PhD, paleolimnology, lake carbon sequestration - Thonon-les-Bains, France

CARRTEL – Limnology Center (University of Savoie, INRA, France) is offering the position of a PhD-Thesis in the field of Paleolimnology/Carbon sequestration.


Start date is September 2019.


"Role of primary productivity in the control of carbon sequestration by lakes at regional and global scales during Anthropocene: coupling of paleolimnological, eco-genomic and pigmentary approaches."


Inland surface waters modify and transfer large amounts of carbon (C) from watersheds, contributing significantly to the global C cycle and acting on the climate (see references 1,2). Continental and oceanic sedimentation is the main long-term storage mechanism for C exported by inland waters. However, the storage of C in continental sediments (reservoirs, rivers, lakes) has received much less attention than that of marine sediments, and the C-sources and the dynamics of C-sequestration remain poorly understood on a large scale, in particular concerning the action of biological productivity in carbon fixation (1,3). In addition, long-term dynamics are still poorly evaluated, necessitating the use of geological archives and modelling.

The biogeochemical (pigments, DNA) and geochronological (e.g. 14C) study of lacustrine sedimentary archives enables the continuous documentation, at an annual or multi-year resolution, of the evolution of carbon sequestration by lakes and algal productivity over centuries to thousands of years (4). The study of these sediment archives also makes it possible to document the sources of C inputs, associated to external sources that depend on C-eroded from watersheds (5) (allochthonous C), and on lake primary production (6) (Autochtonous C). However, it is unclear how these respective sources influence long-term C-sequestration, and it therefore seems urgent to address this issue, particularly with respect to the contribution of primary production that has received relatively little attention at the global scale over time scales multi-decadal to centennial (7).

This doctoral research project is therefore focused on the study of control factors of carbon sequestration by lakes over long time, at regional and global scales. Through a multi-scale approach, we propose to consolidate a global and multi-proxy paleo-limnological database (ie of lacustrine sedimentary archives) in order to analyze the 300-years historical trajectories of primary production for 420 sites in the world and to determine which of the algal groups have contributed to total primary productivity over time, and what have been the effects on carbon transfer and its sequestration in sediments.

This project will address for the first time on these scales of space and time the issue of the dynamics of biological communities interacting with the transfer of matter in lake-watershed systems. This project will also lay the foundations for a long-term numerical model to simulate primary production and lacustrine carbon fluxes, which will build on existing models developed by the AFB-Irstea Cluster. This project will be part of the CARRTEL research axis on carbon transfer in lakeside environment.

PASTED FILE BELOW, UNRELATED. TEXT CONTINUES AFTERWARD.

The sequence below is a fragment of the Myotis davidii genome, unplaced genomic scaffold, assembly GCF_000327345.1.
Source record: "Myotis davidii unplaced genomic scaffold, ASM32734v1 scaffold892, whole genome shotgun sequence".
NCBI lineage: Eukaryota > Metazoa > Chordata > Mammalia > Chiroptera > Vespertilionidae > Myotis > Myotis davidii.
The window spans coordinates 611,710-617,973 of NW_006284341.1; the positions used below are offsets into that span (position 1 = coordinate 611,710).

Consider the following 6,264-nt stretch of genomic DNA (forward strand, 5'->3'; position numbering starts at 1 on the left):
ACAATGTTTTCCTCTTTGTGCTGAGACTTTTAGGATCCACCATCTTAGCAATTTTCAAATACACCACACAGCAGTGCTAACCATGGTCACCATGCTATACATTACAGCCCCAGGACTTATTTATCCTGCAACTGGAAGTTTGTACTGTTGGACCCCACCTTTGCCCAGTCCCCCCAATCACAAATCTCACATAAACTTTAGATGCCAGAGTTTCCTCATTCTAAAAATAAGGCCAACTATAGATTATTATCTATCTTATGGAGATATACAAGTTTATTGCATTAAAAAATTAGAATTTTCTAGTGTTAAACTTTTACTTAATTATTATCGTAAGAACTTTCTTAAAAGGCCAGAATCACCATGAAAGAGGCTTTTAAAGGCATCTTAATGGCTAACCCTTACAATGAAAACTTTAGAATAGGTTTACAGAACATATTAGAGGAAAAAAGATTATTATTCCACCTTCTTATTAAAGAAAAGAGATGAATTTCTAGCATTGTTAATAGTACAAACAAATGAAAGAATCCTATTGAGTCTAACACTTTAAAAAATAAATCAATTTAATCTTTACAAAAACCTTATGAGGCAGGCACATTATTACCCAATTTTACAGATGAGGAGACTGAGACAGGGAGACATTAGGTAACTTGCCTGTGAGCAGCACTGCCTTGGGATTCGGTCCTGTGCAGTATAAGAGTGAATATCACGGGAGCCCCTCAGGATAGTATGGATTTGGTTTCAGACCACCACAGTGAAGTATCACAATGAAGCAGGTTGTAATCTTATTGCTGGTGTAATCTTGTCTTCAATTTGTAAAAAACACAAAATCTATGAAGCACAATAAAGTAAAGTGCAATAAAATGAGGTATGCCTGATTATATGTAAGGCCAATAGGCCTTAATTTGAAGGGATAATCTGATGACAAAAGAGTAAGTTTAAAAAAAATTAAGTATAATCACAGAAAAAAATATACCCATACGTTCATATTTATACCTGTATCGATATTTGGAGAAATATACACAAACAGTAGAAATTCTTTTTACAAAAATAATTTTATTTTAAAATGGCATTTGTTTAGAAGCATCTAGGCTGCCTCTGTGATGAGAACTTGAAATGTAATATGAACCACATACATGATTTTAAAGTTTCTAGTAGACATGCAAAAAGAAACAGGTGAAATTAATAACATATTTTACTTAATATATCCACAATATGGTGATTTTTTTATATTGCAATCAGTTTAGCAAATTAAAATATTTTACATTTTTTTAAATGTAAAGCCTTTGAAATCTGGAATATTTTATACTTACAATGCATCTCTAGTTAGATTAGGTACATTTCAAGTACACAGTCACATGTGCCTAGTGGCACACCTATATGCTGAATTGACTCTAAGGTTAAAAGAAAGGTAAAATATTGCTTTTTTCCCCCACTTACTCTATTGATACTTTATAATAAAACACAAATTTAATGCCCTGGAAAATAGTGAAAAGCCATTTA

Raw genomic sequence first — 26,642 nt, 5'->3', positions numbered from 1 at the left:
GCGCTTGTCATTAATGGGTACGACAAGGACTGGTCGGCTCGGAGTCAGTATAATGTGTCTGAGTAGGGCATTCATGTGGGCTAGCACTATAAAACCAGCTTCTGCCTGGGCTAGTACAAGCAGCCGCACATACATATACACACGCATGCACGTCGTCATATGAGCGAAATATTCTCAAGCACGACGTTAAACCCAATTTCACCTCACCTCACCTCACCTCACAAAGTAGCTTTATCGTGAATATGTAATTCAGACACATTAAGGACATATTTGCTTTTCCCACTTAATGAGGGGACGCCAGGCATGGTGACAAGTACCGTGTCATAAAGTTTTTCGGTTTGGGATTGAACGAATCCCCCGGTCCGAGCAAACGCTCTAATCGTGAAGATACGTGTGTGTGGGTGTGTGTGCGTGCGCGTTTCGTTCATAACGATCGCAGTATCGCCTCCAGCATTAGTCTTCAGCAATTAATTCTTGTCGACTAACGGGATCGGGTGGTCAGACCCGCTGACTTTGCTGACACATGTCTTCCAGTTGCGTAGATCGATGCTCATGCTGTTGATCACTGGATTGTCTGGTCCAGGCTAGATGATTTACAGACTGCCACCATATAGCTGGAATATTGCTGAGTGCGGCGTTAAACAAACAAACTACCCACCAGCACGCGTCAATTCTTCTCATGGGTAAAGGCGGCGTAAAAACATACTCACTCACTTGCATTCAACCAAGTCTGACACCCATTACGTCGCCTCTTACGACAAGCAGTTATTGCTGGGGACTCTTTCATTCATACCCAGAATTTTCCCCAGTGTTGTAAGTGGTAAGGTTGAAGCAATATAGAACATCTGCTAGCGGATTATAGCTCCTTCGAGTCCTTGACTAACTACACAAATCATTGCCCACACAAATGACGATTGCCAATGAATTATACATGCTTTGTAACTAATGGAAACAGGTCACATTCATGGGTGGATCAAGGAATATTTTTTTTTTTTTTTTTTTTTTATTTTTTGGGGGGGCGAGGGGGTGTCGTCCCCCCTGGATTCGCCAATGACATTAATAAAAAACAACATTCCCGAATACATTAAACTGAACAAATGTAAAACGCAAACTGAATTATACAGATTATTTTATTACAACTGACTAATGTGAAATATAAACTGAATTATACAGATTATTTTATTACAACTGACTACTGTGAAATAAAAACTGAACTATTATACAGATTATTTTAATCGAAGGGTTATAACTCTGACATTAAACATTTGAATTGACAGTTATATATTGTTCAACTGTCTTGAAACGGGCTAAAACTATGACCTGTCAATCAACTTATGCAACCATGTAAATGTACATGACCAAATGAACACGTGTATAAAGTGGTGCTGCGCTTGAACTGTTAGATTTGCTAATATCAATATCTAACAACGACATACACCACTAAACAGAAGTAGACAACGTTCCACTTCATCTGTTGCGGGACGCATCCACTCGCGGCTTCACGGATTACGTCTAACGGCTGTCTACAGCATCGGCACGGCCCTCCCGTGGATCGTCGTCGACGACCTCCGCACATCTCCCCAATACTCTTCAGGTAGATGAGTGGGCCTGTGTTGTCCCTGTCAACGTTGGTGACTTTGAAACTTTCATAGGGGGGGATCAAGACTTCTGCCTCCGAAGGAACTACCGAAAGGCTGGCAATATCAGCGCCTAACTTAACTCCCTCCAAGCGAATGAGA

Required qualifications

- Completed master degree in aquatic ecology, biogeochemistry, environmental sciences, geosciences, or a related field
- Good skills in scientific programming and eventually experience in HPC environments
- demonstrate an interest in molecular biology (DNA approaches)
- show an interest in paleo-environmental issues (the host laboratory can provide the necessary training for the thesis work)
- Applicants should have excellent English language skills and enjoy working in an interdisciplinary team.


Applications including a cover letter, CV, copies of degree certificates and detailed results (MSc), and the names of one referee should be submitted by 1 June 2019 to the supervisors.

Co-supervisors: Jean Philippe Jenny & Isabelle Domaizon CARRTEL Limnology Center, France 75 bis, avenue de Corzent – CS 50511 F-74203 Thonon-les-Bains cedex Mail: This email address is being protected from spambots. You need JavaScript enabled to view it.; This email address is being protected from spambots. You need JavaScript enabled to view it.

Tel: +33 (0)4 50 26 78 72;

1. Regnier, P. et al. Anthropogenic perturbation of the carbon fluxes from land to ocean. Nat. Geosci. 6, 597–607 (2013).

2. Maavara, T., Lauerwald, R., Regnier, P. & Van Cappellen, P. Global perturbation of organic carbon cycling by river damming. Nat. Commun. 8, 15347 (2017).
3. Weyhenmeyer, G. Large differences in the efficiency of large lakes to transform nutrients and pollutants from the watershed. in (2018).
4. Dearing, J. A. et al. Extending the timescale and range of ecosystem services through paleoenvironmental analyses, exemplified in the lower Yangtze basin. Proc. Natl. Acad. Sci. 109, E1111–E1120 (2012).
5. Tranvik, L. J. et al. Lakes and reservoirs as regulators of carbon cycling and climate. Limnol. Oceanogr. 54, 2298–2314 (2009).
6. Sobek, S. et al. Organic carbon burial efficiency in lake sediments controlled by oxygen exposure time and sediment source. Limnol. Oceanogr. 54, 2243–2254 (2009).
7. Taranu, Z. E. et al. Acceleration of cyanobacterial dominance in north temperate-subarctic lakes during the Anthropocene. Ecol. Lett. 18, 375–384 (2015).

Further information

Informal questions can be sent to Isabelle Domaizon: This email address is being protected from spambots. You need JavaScript enabled to view it.